Former Charlotte insurance agent Michael Howell was sentenced Friday to at least 15 years in prison for killing a state auditor who had discovered improprieties in his financial records.
The second-degree murder conviction means Howell will spend 27 to 35 years in prison. Last week, he got at least 121/2 years after pleading guilty to 25 counts of embezzlement.
Howell, 41, killed Sallie Rohrbach in May 2008 just days after she came from Raleigh to audit his Dilworth Insurance Agency. Her body was dumped in a wooded area near Fort Mill, S.C.
In court Friday, Howell's wife turned to Rohrbach's husband and began crying.
"For the last year, I have had Sallie's loved ones in my heart and in my prayers," she told him. "This has been a tragedy for your family as well as for me and my children. I will never know the pain and suffering you have endured. I pray every day that Sallie's family and my children and I might have a good life again."
As the hearing ended, the two met in the aisle and hugged.
Authorities don't know how Sallie Rohrbach was killed, Mecklenburg Assistant District Attorney Beth Greene told Judge Timothy Patti. Rohrbach disappeared two days after arriving in Charlotte, and her body was too decomposed when it was recovered a week later.
But the prosecutor told the judge that police found Rohrbach's blood in Howell's insurance agency and in the back of his Acura SUV.
Greene said Rohrbach, 44, sent e-mail to her boss at the N.C. Department of Insurance about her discoveries at Howell's agency. She had found that Howell was floating money, the prosecutor said.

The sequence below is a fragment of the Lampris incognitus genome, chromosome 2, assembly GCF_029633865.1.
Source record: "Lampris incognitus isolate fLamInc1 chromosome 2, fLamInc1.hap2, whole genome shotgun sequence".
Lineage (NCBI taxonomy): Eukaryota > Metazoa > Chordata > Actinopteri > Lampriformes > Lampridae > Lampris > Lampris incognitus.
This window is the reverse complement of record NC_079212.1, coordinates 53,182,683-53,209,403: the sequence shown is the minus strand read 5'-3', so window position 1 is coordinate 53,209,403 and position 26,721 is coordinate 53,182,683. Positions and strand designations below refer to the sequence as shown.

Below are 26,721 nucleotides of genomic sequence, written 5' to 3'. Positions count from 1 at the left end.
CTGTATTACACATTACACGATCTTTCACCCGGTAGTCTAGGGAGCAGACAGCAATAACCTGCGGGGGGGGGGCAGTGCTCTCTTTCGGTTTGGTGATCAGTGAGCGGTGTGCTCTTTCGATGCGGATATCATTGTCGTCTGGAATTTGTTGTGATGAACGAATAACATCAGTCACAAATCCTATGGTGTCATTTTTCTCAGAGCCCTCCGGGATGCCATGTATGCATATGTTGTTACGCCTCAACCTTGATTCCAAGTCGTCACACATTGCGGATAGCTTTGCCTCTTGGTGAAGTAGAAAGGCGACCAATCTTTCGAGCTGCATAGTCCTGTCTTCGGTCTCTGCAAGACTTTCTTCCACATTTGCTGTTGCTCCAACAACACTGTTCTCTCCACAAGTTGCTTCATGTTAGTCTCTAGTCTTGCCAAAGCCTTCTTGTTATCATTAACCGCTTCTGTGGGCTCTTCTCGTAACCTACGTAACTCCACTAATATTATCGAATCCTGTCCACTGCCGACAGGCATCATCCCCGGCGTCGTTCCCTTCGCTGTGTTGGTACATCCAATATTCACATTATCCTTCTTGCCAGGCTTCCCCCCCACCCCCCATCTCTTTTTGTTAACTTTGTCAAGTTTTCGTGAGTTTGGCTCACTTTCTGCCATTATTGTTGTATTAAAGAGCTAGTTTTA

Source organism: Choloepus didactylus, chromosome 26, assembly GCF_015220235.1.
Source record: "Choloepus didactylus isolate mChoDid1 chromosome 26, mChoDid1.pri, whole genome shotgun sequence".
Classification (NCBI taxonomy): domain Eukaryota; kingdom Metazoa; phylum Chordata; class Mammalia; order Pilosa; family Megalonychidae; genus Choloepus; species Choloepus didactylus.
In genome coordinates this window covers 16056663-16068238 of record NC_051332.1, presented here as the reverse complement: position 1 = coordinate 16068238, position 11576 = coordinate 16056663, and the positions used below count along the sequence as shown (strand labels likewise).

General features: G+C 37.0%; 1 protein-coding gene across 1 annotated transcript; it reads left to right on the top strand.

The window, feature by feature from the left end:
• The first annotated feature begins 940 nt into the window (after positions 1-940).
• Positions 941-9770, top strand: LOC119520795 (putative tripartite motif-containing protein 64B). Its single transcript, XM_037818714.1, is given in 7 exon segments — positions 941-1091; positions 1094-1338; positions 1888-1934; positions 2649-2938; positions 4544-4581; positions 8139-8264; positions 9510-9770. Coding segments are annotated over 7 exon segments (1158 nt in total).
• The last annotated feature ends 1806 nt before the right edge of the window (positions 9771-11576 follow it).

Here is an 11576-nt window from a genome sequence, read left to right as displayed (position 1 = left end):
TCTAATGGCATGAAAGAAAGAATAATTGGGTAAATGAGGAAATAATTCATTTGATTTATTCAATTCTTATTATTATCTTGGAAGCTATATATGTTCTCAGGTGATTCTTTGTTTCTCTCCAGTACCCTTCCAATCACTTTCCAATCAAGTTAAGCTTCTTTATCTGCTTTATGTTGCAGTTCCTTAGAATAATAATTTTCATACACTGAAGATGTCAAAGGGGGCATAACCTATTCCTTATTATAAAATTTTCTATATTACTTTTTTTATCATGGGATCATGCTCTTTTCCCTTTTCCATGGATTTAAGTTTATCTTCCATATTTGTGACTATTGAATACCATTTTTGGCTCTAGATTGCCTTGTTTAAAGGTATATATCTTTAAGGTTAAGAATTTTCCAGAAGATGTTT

Tina Howell told police her husband described a confrontation with Rohrbach. "Her husband told her that Sallie Rohrbach kept asking him questions, and he snapped and struck her with a computer stand and hurt her," Greene told the judge.
Prosecutors cut a deal with Michael Howell just days after Rohrbach disappeared. Greene said they agreed not to seek the death penalty if Howell would lead them to Rohrbach's body. Howell took police to the area in South Carolina where Rohrbach's body had been hidden.
Without the body, Greene said, police would not have been able to determine whether the blood found in Howell's office and SUV belonged to Rohrbach.
"It was imperative that we find Sallie's body," the prosecutor said.
Greene, in an interview with The Charlotte Observer, explained why Howell wasn't prosecuted for first-degree murder, which is punishable by life in prison.
The prosecutor cited four reasons: it was a circumstantial case, there were no eyewitnesses, authorities weren't sure how Rohrbach was killed, and Howell hadn't confessed.
"Based on the strengths and weaknesses of the case, we crafted a plea agreement that saved the family a trial but effectively assured that this man would spend the rest of his life in prison," the prosecutor said.